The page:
Be self-aware. You are the speaker in a room filled with dozens, hundreds, thousands of people. Especially at atheist/skeptic conferences, we are all very interesting people, but out of those dozens/hundreds/thousands of people who could have been chosen to give a presentation, you were chosen. Your opinion and your words are most likely highly valued, because other people want to hear them. Other people want to learn from you. Other people look up to you. Other people have not had the exact same life history, education, experience that you have had, and want to peek into your world, and hear about your perspective for a few minutes.
Not a round-table discussion where anyone can interrupt or disagree– you are a speaker, and the audience has chosen to spend their time with you. Not each other in the bar. Not with any of the other concurrent speakers. You. And if you are invited to be a keynote speaker, the conference stops, and everyone listens to you. All the more responsibility.
That opportunity requires one to be self aware. “Am I using words this audience understands?” “Am I taking the appropriate tone for this audience? Too stuffy? Too casual? Is it age appropriate?” “Will this choice of sentence advance my cause, or unnecessarily confuse the audience? Unnecessarily anger the audience?” “Could I be more articulate?” “Am I 100% this statement is true?” “Is the audience interested in this topic? Even if it is important to me, how can I engage everyone?” “Is this joke necessary? Could someone think this joke is offensive? Racist? Sexist?” “Am I talking down to the audience? Am I talking over them?”
All eyes are on you, so your own eyes need to be on you. Critically analyzing your every move, as critically as you would be critiquing an Enemy Speaker.
Be aware of your potential targets. Especially at atheist/skeptic conferences, we are pretty much always attacking/making fun of someone. Whether its Jenny McCarthy or Michael Behe or Deepak Chopra, or Sarah Palin, sometimes you need to talk about a person and their actions, not just purely vaccines or evolution or psychology or politics. Sometimes you might even feel the need to address the words/actions of someone in the audience. If you chose to do this, from a privileged position as The Speaker, where The Target will not have a fair opportunity to respond, you need to be Dexter. You need to be 100% sure. “Is this attack 100% necessary?” “Will pursuing this attack advance my goals?” “Will this attack take attention away from my primary goals?” “Is attacking this individual the best way to call attention to this issue?” “How would I feel if someone attacked me, maybe even misrepresented me, to a group of hundreds of people, and I wouldnt get a chance to respond?” “Am I 100% sure I understand this persons perspective/position myself?” “Is it possible that this persons opinions are equally valid as mine, I just dont understand their world view myself?” “Is this person really relevant to the topic Im speaking about?” “Am I abusing my position as speaker to ‘get back’ at someone on a personal level?” “If I pursue this attack, is it possible I will come out looking like an asshole? Have I honestly reflected on this attack, or am I actually being an asshole? (see ‘Be self-aware‘)”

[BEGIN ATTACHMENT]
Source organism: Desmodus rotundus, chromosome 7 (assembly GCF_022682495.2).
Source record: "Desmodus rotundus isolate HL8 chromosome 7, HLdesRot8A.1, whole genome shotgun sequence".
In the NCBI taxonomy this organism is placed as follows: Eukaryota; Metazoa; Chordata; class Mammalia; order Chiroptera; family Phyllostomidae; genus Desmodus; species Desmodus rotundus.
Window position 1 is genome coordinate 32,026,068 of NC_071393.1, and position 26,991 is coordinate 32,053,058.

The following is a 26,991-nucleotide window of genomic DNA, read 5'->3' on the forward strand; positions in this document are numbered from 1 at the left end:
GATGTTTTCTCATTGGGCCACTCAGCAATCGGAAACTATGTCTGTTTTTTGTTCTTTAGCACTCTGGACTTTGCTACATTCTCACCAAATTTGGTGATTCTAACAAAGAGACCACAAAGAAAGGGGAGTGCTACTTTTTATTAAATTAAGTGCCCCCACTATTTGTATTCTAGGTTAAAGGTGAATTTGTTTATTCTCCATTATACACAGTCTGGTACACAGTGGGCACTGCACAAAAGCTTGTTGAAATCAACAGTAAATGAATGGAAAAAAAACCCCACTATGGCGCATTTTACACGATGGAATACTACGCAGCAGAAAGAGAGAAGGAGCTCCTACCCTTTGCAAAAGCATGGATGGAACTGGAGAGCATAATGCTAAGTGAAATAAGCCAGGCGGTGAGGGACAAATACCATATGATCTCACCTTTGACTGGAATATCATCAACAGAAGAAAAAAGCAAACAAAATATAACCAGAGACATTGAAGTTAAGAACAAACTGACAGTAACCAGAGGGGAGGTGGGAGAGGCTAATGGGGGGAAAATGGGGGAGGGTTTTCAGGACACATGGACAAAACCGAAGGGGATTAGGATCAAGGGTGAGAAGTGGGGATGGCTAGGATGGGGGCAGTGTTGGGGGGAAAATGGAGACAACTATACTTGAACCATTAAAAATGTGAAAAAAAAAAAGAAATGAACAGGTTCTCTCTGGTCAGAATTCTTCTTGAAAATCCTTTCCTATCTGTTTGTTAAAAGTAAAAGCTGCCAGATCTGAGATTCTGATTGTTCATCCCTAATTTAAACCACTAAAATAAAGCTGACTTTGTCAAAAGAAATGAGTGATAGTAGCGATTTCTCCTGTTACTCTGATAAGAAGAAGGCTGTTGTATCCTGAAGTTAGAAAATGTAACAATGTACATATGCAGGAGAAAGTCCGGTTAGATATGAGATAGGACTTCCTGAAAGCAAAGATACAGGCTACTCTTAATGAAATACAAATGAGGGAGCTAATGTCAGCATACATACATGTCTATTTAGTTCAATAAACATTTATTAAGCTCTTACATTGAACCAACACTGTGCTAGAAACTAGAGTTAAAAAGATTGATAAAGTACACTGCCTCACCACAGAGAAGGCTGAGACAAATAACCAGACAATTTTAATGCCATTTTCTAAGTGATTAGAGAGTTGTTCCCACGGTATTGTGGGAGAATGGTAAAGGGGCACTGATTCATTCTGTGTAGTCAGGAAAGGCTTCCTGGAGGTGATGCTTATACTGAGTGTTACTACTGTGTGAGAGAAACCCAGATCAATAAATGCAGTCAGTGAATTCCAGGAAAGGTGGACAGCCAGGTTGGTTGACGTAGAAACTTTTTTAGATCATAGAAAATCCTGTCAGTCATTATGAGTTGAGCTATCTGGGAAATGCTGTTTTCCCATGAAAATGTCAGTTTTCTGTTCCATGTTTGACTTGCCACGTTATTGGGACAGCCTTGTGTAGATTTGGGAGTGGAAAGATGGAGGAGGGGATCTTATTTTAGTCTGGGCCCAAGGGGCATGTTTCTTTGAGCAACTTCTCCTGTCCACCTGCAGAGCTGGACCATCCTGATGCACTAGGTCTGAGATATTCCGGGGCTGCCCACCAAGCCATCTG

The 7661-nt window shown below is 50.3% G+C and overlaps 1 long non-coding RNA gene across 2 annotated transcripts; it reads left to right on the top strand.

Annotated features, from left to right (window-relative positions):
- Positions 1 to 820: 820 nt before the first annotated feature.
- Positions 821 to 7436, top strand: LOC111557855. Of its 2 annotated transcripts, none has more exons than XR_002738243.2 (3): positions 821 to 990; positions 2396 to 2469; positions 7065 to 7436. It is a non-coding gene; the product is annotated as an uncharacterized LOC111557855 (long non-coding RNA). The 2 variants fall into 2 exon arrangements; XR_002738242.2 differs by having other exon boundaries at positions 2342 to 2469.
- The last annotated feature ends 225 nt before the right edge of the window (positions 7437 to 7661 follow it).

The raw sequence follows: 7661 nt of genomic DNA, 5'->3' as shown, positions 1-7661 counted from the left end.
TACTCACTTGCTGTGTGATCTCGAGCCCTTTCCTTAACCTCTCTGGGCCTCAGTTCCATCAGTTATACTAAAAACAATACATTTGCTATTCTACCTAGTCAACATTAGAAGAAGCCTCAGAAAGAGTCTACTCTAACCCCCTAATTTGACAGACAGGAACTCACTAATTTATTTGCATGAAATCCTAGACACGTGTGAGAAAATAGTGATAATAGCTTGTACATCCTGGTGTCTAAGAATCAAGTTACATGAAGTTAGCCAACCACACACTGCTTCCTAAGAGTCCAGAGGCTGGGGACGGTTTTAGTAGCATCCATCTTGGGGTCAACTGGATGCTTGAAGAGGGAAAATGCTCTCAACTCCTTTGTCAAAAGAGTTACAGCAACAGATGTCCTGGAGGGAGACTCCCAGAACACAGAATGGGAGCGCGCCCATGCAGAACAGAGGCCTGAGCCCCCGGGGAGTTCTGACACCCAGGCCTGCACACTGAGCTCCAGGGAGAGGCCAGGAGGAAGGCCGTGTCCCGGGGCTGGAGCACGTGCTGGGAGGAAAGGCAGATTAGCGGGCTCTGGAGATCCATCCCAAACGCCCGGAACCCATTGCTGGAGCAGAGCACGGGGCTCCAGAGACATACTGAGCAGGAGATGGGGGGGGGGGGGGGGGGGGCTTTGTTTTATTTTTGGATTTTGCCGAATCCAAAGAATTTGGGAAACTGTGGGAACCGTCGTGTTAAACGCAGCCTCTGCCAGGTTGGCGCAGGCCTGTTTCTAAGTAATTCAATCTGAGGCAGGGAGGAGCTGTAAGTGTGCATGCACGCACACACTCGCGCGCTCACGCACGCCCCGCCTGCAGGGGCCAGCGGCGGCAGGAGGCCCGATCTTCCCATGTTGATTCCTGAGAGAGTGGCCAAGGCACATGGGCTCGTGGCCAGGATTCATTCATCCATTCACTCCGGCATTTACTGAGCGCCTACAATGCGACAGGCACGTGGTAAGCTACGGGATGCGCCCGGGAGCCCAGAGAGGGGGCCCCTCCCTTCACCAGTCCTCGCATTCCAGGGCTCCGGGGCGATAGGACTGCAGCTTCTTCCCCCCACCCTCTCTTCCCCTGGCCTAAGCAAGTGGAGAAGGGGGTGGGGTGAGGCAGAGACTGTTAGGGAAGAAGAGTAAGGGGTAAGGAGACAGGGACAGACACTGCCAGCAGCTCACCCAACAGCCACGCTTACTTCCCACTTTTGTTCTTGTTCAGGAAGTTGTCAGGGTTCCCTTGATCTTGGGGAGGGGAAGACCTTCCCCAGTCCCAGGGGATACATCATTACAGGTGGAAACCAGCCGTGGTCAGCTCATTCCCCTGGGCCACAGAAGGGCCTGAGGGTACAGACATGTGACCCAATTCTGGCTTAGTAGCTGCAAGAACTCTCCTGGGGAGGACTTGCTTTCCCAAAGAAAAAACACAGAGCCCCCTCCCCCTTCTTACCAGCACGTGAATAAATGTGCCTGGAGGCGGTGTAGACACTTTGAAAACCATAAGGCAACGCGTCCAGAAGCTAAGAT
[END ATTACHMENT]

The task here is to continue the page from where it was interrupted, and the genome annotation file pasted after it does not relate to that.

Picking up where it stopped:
Being a Decent Human Being is actually the best defense you can have against abusing your position as a speaker at atheist conferences. Dont abandon it for short-term gain: youre in a community, and youre going to lose that if you think of yourself as a predator on the make.
What about tactics? Lets say you are super passionate about an issue, but is a keynote speech really the best forum for your issue? Would a moderated, recorded brain-storming session be better? An official debate? An intimate, one-on-one conversation in a quiet side room? A light-hearted, open to everyone conversation in a noisy bar? Or maybe even an online discussion, where everyone can take time to think about their input and responses and questions carefully– where everyone can simply send links to others, so everyone is on the same page, even everyone didnt start on the same page? Using a keynote address to pitch an idea for a skeptics football league is no more appropriate than using a keynote address to confront someone who said something that you found personally offensive (while others did not) is no more appropriate to rant for an hour about how the rent is too damn high. Yes, you have been given the opportunity to give a speech at an atheist conference– but that doesnt mean a speech at an atheist conference is the appropriate tactic for what you are excited about 2 minutes before you give said speech. You need to put thought into this, or you will alienate your audience not because you are wrong or had a bad idea, but because you used the wrong tactic. People will think you capitalized on your invitation as a speaker, not to engage with the audience, but to pursue a personal interest (or vendetta). You abused the forum you were given. They might not be interested in providing you with that same platform in the future.
Of course, if any more experienced commenters would like to offer further suggestions, theyre welcome to continue…as long as they remember these are guidelines for Decent Human Beings, not assholes who will excuse someones bad behavior just because they are friends with the offender.